On the afternoon of January 1, 2003, Mr. Faizi discovered -- its origin had not previously been disclosed to him -- a model display of a bath showroom set upon a pallet of above-average length and shrink-wrapped. The display impeded customers' access to Expo's products and, before leaving the store, Mr. Faizi instructed Dan Rouch, who managed the responsive department, to remove the obstacle to the receiving room. When, upon arriving the next morning, Mr. Faizi found the model still ensconced, he enlisted the assistance of Brendan Davis, then an Expo associate subordinate to Mr. Faizi. The pallet presented a conundrum: approached from the end, it was too long to respond to the forks of a lift truck; approached from the side, it presented openings too distant to admit the forks, expanded to their extreme range.

Next began a series of events about which some dispute prevails. Mr. Faizi and Mr. Davis, each a protagonist in his version, differ in the following. According to Mr. Faizi, Mr. Davis managed to move the display to the receiving room by machinations about which Mr. Faizi could only speculate; Mr. Faizi testified that a pallet jack inserted into one end of the pallet might enable a man to drag the display along the floor. Desiring to lift the object onto a storage rack some fifteen feet above the floor, Mr. Davis then sought Mr. Faizi, who, with Mr. Davis' help, managed to force the forks of a lift truck under the side of the pallet and lift the package onto the rack. Extracting the forks from under the stored display by normal methods proved impossible and Mr. Faizi claims to have gone looking for a ladder. When he returned, Mr. Davis was standing on the rack, having climbed up the side, and had solved the puzzle. Mr. Faizi did not conjecture how Mr. Davis simultaneously lifted the display and moved the fork truck. He claims to have insisted that Mr. Davis climb down immediately. Mr. Davis complied, but purportedly denied knowledge that he had violated any company rules. Mr. Faizi, concluding that Mr. Davis had not properly been trained, decided not to discipline him.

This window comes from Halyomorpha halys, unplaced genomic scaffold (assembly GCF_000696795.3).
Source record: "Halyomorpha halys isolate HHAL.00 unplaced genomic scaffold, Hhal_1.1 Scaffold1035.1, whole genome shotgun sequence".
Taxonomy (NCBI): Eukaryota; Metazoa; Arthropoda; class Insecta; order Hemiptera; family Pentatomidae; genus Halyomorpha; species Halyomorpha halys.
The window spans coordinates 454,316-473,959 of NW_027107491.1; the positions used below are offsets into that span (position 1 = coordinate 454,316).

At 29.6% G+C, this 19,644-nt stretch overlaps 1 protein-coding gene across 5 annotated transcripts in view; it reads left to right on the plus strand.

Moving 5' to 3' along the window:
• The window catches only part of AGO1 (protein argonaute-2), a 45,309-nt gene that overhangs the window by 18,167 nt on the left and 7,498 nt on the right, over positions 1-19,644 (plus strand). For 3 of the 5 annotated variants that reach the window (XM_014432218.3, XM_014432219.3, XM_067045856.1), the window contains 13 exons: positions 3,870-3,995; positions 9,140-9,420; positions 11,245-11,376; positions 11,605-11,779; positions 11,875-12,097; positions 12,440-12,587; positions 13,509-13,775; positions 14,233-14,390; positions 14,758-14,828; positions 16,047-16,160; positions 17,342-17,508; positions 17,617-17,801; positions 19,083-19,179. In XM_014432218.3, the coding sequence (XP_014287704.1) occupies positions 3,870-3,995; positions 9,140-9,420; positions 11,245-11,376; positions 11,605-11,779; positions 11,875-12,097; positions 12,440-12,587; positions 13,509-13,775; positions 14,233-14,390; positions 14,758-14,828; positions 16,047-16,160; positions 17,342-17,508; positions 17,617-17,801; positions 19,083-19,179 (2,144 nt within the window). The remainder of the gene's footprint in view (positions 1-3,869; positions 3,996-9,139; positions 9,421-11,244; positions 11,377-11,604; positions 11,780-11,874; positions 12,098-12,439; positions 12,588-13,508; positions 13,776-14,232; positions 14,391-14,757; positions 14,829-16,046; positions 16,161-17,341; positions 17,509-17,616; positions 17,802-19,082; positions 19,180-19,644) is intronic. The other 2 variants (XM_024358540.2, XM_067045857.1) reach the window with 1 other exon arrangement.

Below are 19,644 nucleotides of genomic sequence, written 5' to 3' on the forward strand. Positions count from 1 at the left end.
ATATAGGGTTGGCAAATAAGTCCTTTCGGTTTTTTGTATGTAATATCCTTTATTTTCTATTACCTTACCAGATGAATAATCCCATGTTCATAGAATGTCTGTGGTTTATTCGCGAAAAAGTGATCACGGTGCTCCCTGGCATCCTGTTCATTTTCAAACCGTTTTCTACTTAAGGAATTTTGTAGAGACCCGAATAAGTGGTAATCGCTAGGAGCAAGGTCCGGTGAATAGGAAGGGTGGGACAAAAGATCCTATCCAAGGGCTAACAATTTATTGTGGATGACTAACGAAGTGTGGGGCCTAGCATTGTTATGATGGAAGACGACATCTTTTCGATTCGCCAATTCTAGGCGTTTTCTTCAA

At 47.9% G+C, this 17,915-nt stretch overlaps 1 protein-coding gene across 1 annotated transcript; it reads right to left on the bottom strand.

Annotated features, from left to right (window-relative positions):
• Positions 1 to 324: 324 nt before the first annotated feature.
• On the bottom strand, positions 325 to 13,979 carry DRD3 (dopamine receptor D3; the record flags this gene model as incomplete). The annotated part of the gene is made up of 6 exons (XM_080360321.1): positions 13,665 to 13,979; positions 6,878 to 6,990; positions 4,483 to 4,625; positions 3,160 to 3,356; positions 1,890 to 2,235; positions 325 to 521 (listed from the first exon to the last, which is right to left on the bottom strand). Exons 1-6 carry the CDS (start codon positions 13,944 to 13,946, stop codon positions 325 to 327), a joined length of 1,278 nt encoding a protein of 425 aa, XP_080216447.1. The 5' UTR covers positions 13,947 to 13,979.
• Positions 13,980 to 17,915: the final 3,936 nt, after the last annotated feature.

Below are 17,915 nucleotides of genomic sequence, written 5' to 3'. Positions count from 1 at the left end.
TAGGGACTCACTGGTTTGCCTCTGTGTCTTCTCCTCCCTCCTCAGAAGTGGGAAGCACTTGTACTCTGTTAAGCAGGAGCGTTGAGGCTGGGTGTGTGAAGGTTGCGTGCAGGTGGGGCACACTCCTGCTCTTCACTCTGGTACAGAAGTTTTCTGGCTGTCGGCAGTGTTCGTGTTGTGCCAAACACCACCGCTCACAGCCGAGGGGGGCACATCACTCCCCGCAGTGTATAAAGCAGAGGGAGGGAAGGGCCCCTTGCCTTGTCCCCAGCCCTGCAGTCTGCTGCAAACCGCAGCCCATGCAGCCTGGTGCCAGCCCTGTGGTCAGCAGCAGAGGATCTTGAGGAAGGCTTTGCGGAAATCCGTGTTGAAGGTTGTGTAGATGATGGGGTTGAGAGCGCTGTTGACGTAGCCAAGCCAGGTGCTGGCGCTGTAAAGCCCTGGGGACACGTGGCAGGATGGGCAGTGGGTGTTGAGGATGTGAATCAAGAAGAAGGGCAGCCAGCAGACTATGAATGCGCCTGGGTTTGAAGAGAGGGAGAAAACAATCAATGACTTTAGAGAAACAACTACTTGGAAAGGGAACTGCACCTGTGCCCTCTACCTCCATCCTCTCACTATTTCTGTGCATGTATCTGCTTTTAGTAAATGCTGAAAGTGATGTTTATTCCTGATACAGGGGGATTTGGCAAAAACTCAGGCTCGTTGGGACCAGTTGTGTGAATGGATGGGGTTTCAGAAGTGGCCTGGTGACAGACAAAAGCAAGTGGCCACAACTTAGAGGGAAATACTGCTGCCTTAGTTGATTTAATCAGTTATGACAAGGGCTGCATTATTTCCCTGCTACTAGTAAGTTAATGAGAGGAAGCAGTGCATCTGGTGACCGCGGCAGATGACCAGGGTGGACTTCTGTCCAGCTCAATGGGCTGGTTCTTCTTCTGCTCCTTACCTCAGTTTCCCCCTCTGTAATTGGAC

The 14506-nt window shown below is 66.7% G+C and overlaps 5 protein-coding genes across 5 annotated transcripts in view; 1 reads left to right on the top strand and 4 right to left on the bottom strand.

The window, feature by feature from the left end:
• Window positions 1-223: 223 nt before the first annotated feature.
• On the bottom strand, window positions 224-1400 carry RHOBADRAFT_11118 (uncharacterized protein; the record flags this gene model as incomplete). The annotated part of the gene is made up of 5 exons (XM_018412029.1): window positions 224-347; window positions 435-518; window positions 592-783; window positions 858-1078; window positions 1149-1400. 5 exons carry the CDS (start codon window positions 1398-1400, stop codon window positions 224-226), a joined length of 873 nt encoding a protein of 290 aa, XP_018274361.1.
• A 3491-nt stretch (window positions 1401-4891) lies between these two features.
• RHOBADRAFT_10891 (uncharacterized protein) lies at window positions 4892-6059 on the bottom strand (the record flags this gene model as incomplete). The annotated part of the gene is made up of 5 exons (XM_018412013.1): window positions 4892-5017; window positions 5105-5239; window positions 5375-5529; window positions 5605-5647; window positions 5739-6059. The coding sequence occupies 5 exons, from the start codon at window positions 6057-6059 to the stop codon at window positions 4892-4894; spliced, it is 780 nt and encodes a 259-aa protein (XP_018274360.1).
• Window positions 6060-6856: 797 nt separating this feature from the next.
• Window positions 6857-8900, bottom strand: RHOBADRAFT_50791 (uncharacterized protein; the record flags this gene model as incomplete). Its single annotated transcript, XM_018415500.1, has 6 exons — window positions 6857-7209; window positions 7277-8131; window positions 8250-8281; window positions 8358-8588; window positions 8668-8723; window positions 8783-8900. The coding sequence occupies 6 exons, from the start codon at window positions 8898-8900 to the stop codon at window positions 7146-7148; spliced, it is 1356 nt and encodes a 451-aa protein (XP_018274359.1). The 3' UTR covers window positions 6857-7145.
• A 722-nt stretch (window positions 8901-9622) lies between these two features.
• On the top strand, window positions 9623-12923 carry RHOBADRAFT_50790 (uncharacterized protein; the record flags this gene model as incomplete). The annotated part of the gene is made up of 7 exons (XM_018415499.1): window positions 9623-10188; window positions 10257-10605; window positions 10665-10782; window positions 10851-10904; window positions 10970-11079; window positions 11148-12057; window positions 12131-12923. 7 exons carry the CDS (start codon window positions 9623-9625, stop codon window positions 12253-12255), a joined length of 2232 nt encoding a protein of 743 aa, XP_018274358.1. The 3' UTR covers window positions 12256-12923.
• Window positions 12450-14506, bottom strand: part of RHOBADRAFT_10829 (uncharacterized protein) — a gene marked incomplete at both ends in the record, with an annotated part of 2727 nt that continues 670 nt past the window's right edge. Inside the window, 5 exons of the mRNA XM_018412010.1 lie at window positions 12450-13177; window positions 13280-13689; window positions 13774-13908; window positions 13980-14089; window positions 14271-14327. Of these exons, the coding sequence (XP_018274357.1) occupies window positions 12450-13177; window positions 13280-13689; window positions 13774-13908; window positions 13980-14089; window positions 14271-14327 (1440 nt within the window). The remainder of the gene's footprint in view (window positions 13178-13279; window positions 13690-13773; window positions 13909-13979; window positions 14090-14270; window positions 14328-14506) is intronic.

According to Mr. Davis, Mr. Faizi removed the display to the receiving room by lift truck before seeking Mr. Davis' assistance. Mr. Davis could not have done so because he was not at that time trained or licensed to operate pallet-moving equipment. (This Mr. Faizi does not dispute.) Mr. Faizi instructed Mr. Davis to climb onto the rack and push the display while Mr. Faizi reversed the lift truck, thus extracting the forks. Mr. Davis had then been working at Expo only a few weeks. Though he knew climbing on storage racks constituted a violation of Expo's safety code, he dared not disobey the order of an assistant store manager. He asserts that Mr. Faizi made no mention of any safety infraction at that time.